Jan 31, 2023

Spirited Trinity Weathered by Abrasive Blackrock College RFC

A late flurry of tries for DUFC’s Women brought closed the contest at 15-14 – the least they deserved for their endeavours against the strong south Dublin outfit.

Charlie Moody-StuartSport Editor

Dublin University Football Club (DUFC) Women were narrowly edged out of a win with a 15-14 defeat away at Blackrock College RFC on Sunday.

Five tries in the final twenty-five minutes of the second half blew the lid off what had otherwise been a turgid contest, where the first half ended 0-0.

Blustery coastal winds and dogged defence were not conducive to incisive rugby as both sides refused to lie down.


Fatigue may also have played a part in the initial lack of scoring. Breathlessly long passages of play were accentuated by the fact that neither side was playing with fifteen players for the contest.

Blackrock’s lack of loosehead prop meant that both sides played with thirteen women in a fixture marked by uncontested scrums.

Trinity dominated the early exchanges, anchoring in the Blackrock twenty-two for much of the opening twenty minutes. Whilst their decision not to redeem this pressure into three points after being awarded a penalty may ultimately have proved costly, it very nearly paid off.

Trinity second-row Ashley Palermo was dumped into touch just inches from the try line by Blackrock’s fullback. The same try-saver proved to be a force in attack for the home side too, scoring the third of their three second half tries.

It was not long before the boot was on the other foot. This time it was Trinity fullback Emelia Deane who proved the heroine, producing an excellent tackle to bring down the powerful Blackrock winger despite the former being isolated in a two on one by the corner flag.

This was the beginning of a bout of Blackrock bulldozing in the final minutes of the first half. Trinity held firm however – winger Aisling Slater was particularly punitive in the tackle, uncorking some audible hits which drew winces from several spectators.

Encapsulating Trinity’s determination was when they held-up a Blackrock try, with four black and red shirts engulfing and then burrowing beneath the blue and white ball carrier.

Both sides wrought changes in the second half as the fatigue of fighting with thirteen players apiece took its toll. The loss of Trinity captain and totem Tricia Doyle to injury was an unfortunate event which proved to bear porous consequences for the defence.

The first twelve minutes for the second half saw Blackrock camped on Trinity’s twenty-two, accumulating penalties, though still without much penetration.

To the neutral the eventual try would likely be deemed just reward for this territorial advantage. Fast hands through the backline punctured Trinity’s own line, Blackrock’s outside centre exploiting the overlap and finishing off a slick move in the corner.

The same centre and both Blackrock locks were both destructive runners in the loose, often dragging three defenders with each carry.

This wearied Trinity’s tired limbs further and it wasn’t long before another try was conceded, Blackrock’s inside centre registering her name on the scoresheet this time.

This conversion – as with the first try – was narrowly missed, leaving Trinity still only needing ten points to draw level.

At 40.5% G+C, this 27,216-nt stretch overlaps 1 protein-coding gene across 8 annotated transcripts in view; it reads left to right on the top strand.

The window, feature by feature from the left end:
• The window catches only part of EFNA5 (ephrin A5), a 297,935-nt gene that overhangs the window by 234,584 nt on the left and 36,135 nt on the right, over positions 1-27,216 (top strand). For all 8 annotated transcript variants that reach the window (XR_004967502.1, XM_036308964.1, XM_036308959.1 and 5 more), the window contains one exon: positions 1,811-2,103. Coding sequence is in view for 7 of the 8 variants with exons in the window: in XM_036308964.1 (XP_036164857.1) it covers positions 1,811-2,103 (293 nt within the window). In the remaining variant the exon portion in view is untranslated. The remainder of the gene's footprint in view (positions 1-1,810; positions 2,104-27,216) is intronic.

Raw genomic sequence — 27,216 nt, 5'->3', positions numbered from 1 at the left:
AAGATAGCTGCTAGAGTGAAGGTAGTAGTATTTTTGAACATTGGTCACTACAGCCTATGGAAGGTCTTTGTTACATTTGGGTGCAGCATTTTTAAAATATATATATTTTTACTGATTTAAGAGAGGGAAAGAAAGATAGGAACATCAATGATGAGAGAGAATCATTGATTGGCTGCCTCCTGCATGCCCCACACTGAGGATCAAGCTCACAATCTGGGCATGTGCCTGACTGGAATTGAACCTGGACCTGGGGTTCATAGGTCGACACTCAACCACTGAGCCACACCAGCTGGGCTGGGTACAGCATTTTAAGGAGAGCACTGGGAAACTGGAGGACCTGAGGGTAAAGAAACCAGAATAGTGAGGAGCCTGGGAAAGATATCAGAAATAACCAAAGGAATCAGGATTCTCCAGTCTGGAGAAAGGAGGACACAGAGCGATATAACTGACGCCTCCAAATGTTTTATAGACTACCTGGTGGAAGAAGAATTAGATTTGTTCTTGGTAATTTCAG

However, even with the gusts still blowing strong, the speed of Blackrock’s successive tries seemed to have rendered any of the otherwise prevalent wind absent from Trinity sails. For just minutes later the home side crashed over again, another powerful runner off the bench this time.

This latter scorer reflected the difference between the two teams. Where Trinity were able to call on reliable quality students from their reserves, Blackrock were instead drawing on All-Ireland-League (AIL) talent fresh from their first team.

In this light, the growing gap in quality as more of these star-studded subs were introduced is less surprising.

However, despite going 15-0 down with only ten minutes to play, Trinity’s spirit remained unextinguished.

A blistering break from Palermo punched Trinity from deep in their own half into Blackrock territory before a similarly abrupt and lengthy incision from inside centre Juliet Byrne dragged Trinity to within three metres of the line.

Indeed, only a superb chase from Blackrock’s seemingly inexhaustible inside centre prevented Byrne’s break becoming a try. However, it only delayed the eventual try by a mere minute, as shortly after Byrne received the ball at close range and touched down under the posts.

Fly-half Jill O’Toole’s conversion made the score 15-7 with five minutes to go, and unease amongst the locals was apparent both on and off the field. “They always come back late, Trinity” muttered one of the disgruntled Blackrock faithful.

Nerves may have been enhanced by the fact that Blackrock were only one place above Trinity in the league table, with both sides knowing much was at stake in the clash. And this was now a game whose stakes were very much there for the taking.

The smell of blood – likely diffused by the wind – was not lost on Trinity. DUFC surged forward after receiving the kick off before two quick penalties propelled them to the Blackrock twenty-two with just two minutes to go.

Though proper Alanna Fusciardi Wallace bundled over following a lineout and several phases – a try convincingly converted by O’Toole – it proved too late, with the referee duly calling time with the score tantalisingly at 15-14.

In what was nonetheless a remarkable turnaround, Doyle’s return to the fray for the final ten minutes may not have been unrelated to the resurgence, underlining her importance to the team.

DUFC Women as a whole will have to be on their game as the Division 1 Leinster League approaches its final quarter, and Trinity look to secure a second consecutive year in these highly competitive surroundings.

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